L.O.L.’ing All Night
Renowned Second City comedy tour visits Pittsburg, earns laughs
Caitlin Taylor | Collegio Reporter
With the stage erupting in music and movement, the light begins to focus on three actors and the auditorium grows silent. One actress, playing a stewardess, tells the passengers that the plane will be landing shortly. She then moves to two men asleep in chairs, and tells them to wake up, they, the pilots, needed to land the plane now. With the audience starting to ripple with laughter, the show began.
Second City, a comedy-improvisation group, performed on Tuesday, Sept. 13, at Memorial Auditorium to a crowd of about 250 people.
Before the show started, some in the audience said they did not know what to expect.
Brian Woods, senior in communication, says he showed up expecting to see something different and laugh, but was unaware of what the actors were going to perform.
Second City was formed in Chicago in December 1959, producing actors such as Bill Murray and Tina Fey.
The actors started with a few short skits that had a couple of sentences each, but gave the crowd a good chuckle.
Moving rapidly from one set to another, Second City displayed many performances including singing, improvisation and prewritten skits. This allowed for diversity throughout the show to keep the audience entertained.
The first improvisation skit dealt with a suggestion from the audience, telling a story about the longest spit. Four actors were be
ing directed by a fifth, and, each time they were pointed to, had to pick up what the previous actor said and continue from there. Then they performed the skit as a romance novel and a Stephen King novel with the same story line.
“The improv skit was pretty hilarious when they were telling the story,” Woods said. “But my favorite part so far has been the little musical songs they do randomly.”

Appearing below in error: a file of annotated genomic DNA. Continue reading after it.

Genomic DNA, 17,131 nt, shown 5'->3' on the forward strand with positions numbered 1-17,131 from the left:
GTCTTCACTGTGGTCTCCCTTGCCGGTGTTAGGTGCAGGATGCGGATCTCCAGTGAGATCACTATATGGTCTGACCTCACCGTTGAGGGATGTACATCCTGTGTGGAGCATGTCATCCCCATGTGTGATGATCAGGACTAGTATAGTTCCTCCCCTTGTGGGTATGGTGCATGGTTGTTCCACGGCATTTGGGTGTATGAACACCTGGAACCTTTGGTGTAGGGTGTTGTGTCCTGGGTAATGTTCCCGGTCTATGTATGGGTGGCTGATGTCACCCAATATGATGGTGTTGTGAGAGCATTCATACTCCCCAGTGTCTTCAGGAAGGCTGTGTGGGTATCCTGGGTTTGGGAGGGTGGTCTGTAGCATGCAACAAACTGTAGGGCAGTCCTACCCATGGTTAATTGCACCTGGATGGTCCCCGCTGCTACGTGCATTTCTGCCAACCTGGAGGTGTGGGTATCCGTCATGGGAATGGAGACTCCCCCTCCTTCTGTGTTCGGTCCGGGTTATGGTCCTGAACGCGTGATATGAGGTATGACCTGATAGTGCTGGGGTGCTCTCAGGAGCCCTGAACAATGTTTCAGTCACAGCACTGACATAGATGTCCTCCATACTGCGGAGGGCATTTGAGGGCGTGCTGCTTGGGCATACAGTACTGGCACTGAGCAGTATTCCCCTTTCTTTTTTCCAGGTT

James Smith, senior in commercial graphics, said he also expected to laugh because he had seen them before.
“I saw them before, in like a 10-minute set in St. Louis at the National Association for Campus Activities, but they are a lot better here,” Smith said. “I actually helped book them to perform here because they were pretty funny.”
Another skit dealt with four actors in a square and another one directing by ringing a bell. Each set of actors had a story line to follow, and each time the bell rang, the actors had to shift right or left and pick up where their story previously left off.
Two of the story lines involved a hooker in a trunk and a thespian mistaken for a lesbian who didn’t want to date his friend’s sister.
Alex Keiner, the comedy theater music director, accompanied each of the performances. Keiner ably switched and played piano tunes for each routine, adding to the laughter in the auditorium.
Near the end of the show, the actors went into the crowd, acting like directors of a school orchestra and brought the audience into the show. A fourth of the audience pretended their hands were flags, a fourth shook their keys twice in succession, another fourth snapped their fingers once, and the rest of the audience was considered the chorus. This created the song “We will, we will, rock you.”
Second City’s performance was well-received, and after the show was over people walked away talking about it.
Spencer Ratzloff, sophomore in business, said he had never gone to a show like that before, but he enjoyed every bit of it.
“It’s nice to be able to go out and see people who are actually good at making you laugh,” Ratzloff said. “I was busting up the entire time and I hope they come back at some point.”